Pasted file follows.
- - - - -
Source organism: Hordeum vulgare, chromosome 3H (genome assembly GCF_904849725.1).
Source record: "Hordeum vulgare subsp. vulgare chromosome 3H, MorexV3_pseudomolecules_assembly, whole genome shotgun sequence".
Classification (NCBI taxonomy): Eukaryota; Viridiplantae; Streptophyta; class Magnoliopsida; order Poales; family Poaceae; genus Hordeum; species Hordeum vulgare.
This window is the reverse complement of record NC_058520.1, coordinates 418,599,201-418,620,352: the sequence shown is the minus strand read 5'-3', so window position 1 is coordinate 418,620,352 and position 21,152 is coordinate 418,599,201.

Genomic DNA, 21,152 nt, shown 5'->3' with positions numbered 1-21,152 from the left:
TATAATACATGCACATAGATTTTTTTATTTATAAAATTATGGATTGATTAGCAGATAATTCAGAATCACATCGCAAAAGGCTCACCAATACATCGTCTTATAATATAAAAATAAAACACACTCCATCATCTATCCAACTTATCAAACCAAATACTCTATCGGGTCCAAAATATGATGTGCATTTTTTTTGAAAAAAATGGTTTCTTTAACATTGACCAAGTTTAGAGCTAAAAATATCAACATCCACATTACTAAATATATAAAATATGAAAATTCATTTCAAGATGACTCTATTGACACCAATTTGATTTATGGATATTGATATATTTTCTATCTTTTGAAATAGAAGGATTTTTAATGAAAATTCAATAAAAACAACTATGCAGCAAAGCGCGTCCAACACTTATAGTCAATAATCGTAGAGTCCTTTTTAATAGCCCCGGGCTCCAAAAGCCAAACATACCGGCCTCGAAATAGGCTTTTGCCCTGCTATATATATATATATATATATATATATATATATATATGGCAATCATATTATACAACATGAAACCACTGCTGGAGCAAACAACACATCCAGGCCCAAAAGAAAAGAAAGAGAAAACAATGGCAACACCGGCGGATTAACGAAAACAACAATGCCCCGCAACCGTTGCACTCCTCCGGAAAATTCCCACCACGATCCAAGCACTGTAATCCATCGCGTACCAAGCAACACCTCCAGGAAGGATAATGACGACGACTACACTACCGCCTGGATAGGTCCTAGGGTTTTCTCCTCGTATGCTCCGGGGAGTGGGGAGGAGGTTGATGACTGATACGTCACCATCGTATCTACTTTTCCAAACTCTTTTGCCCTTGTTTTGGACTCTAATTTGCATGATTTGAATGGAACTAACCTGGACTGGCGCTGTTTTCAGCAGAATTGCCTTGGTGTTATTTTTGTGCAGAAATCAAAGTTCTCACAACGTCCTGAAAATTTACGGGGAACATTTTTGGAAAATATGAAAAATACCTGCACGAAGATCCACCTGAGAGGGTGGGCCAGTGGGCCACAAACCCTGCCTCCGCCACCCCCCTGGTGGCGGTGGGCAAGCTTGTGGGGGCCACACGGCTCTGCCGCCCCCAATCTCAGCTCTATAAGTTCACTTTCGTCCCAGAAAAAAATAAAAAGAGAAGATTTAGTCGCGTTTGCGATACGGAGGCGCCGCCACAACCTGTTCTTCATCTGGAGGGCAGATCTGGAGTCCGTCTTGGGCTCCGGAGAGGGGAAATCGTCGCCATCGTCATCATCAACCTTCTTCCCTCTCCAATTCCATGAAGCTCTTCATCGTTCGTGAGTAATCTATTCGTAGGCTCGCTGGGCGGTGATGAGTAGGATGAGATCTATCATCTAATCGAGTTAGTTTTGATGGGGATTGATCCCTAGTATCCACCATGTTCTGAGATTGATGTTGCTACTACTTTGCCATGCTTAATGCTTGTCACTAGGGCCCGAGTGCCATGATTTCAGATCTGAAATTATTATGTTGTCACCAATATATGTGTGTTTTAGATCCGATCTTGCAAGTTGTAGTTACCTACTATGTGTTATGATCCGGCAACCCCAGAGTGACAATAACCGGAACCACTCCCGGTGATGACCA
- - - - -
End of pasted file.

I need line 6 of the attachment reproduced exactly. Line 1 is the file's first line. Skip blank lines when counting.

TATAATACATGCACATAGATTTTTTTATTTATAAAATTATGGATTGATTAGCAGATAATTCAGAATCACATCGCAAAAGGCTCACCAATACATCGTCTTATAATATAAAAATAAAACACACTCCATCATCTATCCAACTTATCAAACCAAATACTCTATCGGGTCCAAAATATGATGTGCATTTTTTTTGAAAAAAATGGTTTCTTTAACATTGACCAAGTTTAGAGCTAAAAATATCAACATCCACATTACTAAATATATAAAATATGAAAATTCATTTCAAGATGACTCTATTGACACCAATTTGATTTATGGATATTGATATATTTTCTATCTTTTGAAATAGAAGGATTTTTAATGAAAATTCAATAAAAACAACTATGCAGCAAAGCGCGTCCAACACTTATAGTCAATAATCGTAGAGTCCTTTTTAATAGCCCCGGGCTCCAAAAGCCAAACATACCGGCCTCGAAATAGGCTTTTGCCCTGCTATATATATATATATATATATATATATATATATATATGGCAATCATATTATACAACATGAAACCACTGCTGGAGCAAACAACACATCCAGGCCCAAAAGAAAAGAAAGAGAAAACAATGGCAACACCGGCGGATTAACGAAAACAACAATGCCCCGCAACCGTTGCACTCCTCCGGAAAATTCCCACCACGATCCAAGCACTGTAATCCATCGCGTACCAAGCAACACCTCCAGGAAGGATAATGACGACGACTACACTACCGCCTGGATAGGTCCTAGGGTTTTCTCCTCGTATGCTCCGGGGAGTGGGGAGGAGGTTGATGACTGATACGTCACCATCGTATCTACTTTTCCAAACTCTTTTGCCCTTGTTTTGGACTCTAATTTGCATGATTTGAATGGAACTAACCTGGACTGGCGCTGTTTTCAGCAGAATTGCCTTGGTGTTATTTTTGTGCAGAAATCAAAGTTCTCACAACGTCCTGAAAATTTACGGGGAACATTTTTGGAAAATATGAAAAATACCTGCACGAAGATCCACCTGAGAGGGTGGGCCAGTGGGCCACAAACCCTGCCTCCGCCACCCCCCTGGTGGCGGTGGGCAAGCTTGTGGGGGCCACACGGCTCTGCCGCCCCCAATCTCAGCTCTATAAGTTCACTTTCGTCCCAGAAAAAAATAAAAAGAGAAGATTTAGTCGCGTTTGCGATACGGAGGCGCCGCCACAACCTGTTCTTCATCTGGAGGGCAGATCTGGAGTCCGTCTTGGGCTCCGGAGAGGGGAAATCGTCGCCATCGTCATCATCAACCTTCTTCCCTCTCCAATTCCATGAAGCTCTTCATCGTTCGTGAGTAATCTATTCGTAGGCTCGCTGGGCGGTGATGAGTAGGATGAGATCTATCATCTAATCGAGTTAGTTTTGATGGGGATTGATCCCTAGTATCCACCATGTTCTGAGATTGATGTTGCTACTACTTTGCCATGCTTAATGCTTGTCACTAGGGCCCGAGTGCCATGATTTCAGATCTGAAATTATTATGTTGTCACCAATATATGTGTGTTTTAGATCCGATCTTGCAAGTTGTAGTTACCTACTATGTGTTATGATCCGGCAACCCCAGAGTGACAATAACCGGAACCACTCCCGGTGATGACCA